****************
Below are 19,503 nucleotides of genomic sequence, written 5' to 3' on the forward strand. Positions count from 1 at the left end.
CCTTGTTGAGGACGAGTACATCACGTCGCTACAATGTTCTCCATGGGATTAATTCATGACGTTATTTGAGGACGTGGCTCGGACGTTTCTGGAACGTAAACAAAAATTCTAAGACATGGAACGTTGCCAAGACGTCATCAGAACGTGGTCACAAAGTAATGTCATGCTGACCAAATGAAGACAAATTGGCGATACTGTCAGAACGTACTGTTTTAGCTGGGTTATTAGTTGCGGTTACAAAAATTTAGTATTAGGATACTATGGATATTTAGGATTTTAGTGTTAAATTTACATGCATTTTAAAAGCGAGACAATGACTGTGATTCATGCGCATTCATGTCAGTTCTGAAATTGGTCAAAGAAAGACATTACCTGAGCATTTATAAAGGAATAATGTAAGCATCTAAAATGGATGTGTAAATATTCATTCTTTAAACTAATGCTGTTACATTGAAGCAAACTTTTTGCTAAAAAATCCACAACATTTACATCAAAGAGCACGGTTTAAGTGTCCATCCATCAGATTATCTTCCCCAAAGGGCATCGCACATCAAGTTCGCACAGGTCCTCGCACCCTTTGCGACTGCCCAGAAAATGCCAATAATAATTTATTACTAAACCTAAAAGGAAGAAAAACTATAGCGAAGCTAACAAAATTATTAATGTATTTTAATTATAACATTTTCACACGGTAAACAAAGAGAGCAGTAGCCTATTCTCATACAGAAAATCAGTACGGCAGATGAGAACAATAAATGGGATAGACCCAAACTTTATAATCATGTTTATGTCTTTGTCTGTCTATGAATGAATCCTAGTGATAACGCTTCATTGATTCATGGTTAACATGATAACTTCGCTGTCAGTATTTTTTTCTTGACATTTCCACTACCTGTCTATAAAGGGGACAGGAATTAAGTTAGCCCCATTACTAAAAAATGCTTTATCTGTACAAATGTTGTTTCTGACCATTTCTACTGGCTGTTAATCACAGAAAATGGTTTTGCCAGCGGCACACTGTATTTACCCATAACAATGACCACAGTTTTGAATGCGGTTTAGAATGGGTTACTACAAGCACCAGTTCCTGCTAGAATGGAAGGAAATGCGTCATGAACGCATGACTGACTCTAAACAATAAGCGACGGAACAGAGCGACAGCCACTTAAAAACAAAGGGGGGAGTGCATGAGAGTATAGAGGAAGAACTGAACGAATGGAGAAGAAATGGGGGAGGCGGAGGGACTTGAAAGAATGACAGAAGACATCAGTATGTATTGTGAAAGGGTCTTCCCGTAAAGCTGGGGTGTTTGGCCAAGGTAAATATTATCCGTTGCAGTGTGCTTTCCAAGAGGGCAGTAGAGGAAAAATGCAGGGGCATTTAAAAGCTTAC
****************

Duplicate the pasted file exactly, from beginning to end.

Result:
Below are 19,503 nucleotides of genomic sequence, written 5' to 3' on the forward strand. Positions count from 1 at the left end.
CCTTGTTGAGGACGAGTACATCACGTCGCTACAATGTTCTCCATGGGATTAATTCATGACGTTATTTGAGGACGTGGCTCGGACGTTTCTGGAACGTAAACAAAAATTCTAAGACATGGAACGTTGCCAAGACGTCATCAGAACGTGGTCACAAAGTAATGTCATGCTGACCAAATGAAGACAAATTGGCGATACTGTCAGAACGTACTGTTTTAGCTGGGTTATTAGTTGCGGTTACAAAAATTTAGTATTAGGATACTATGGATATTTAGGATTTTAGTGTTAAATTTACATGCATTTTAAAAGCGAGACAATGACTGTGATTCATGCGCATTCATGTCAGTTCTGAAATTGGTCAAAGAAAGACATTACCTGAGCATTTATAAAGGAATAATGTAAGCATCTAAAATGGATGTGTAAATATTCATTCTTTAAACTAATGCTGTTACATTGAAGCAAACTTTTTGCTAAAAAATCCACAACATTTACATCAAAGAGCACGGTTTAAGTGTCCATCCATCAGATTATCTTCCCCAAAGGGCATCGCACATCAAGTTCGCACAGGTCCTCGCACCCTTTGCGACTGCCCAGAAAATGCCAATAATAATTTATTACTAAACCTAAAAGGAAGAAAAACTATAGCGAAGCTAACAAAATTATTAATGTATTTTAATTATAACATTTTCACACGGTAAACAAAGAGAGCAGTAGCCTATTCTCATACAGAAAATCAGTACGGCAGATGAGAACAATAAATGGGATAGACCCAAACTTTATAATCATGTTTATGTCTTTGTCTGTCTATGAATGAATCCTAGTGATAACGCTTCATTGATTCATGGTTAACATGATAACTTCGCTGTCAGTATTTTTTTCTTGACATTTCCACTACCTGTCTATAAAGGGGACAGGAATTAAGTTAGCCCCATTACTAAAAAATGCTTTATCTGTACAAATGTTGTTTCTGACCATTTCTACTGGCTGTTAATCACAGAAAATGGTTTTGCCAGCGGCACACTGTATTTACCCATAACAATGACCACAGTTTTGAATGCGGTTTAGAATGGGTTACTACAAGCACCAGTTCCTGCTAGAATGGAAGGAAATGCGTCATGAACGCATGACTGACTCTAAACAATAAGCGACGGAACAGAGCGACAGCCACTTAAAAACAAAGGGGGGAGTGCATGAGAGTATAGAGGAAGAACTGAACGAATGGAGAAGAAATGGGGGAGGCGGAGGGACTTGAAAGAATGACAGAAGACATCAGTATGTATTGTGAAAGGGTCTTCCCGTAAAGCTGGGGTGTTTGGCCAAGGTAAATATTATCCGTTGCAGTGTGCTTTCCAAGAGGGCAGTAGAGGAAAAATGCAGGGGCATTTAAAAGCTTAC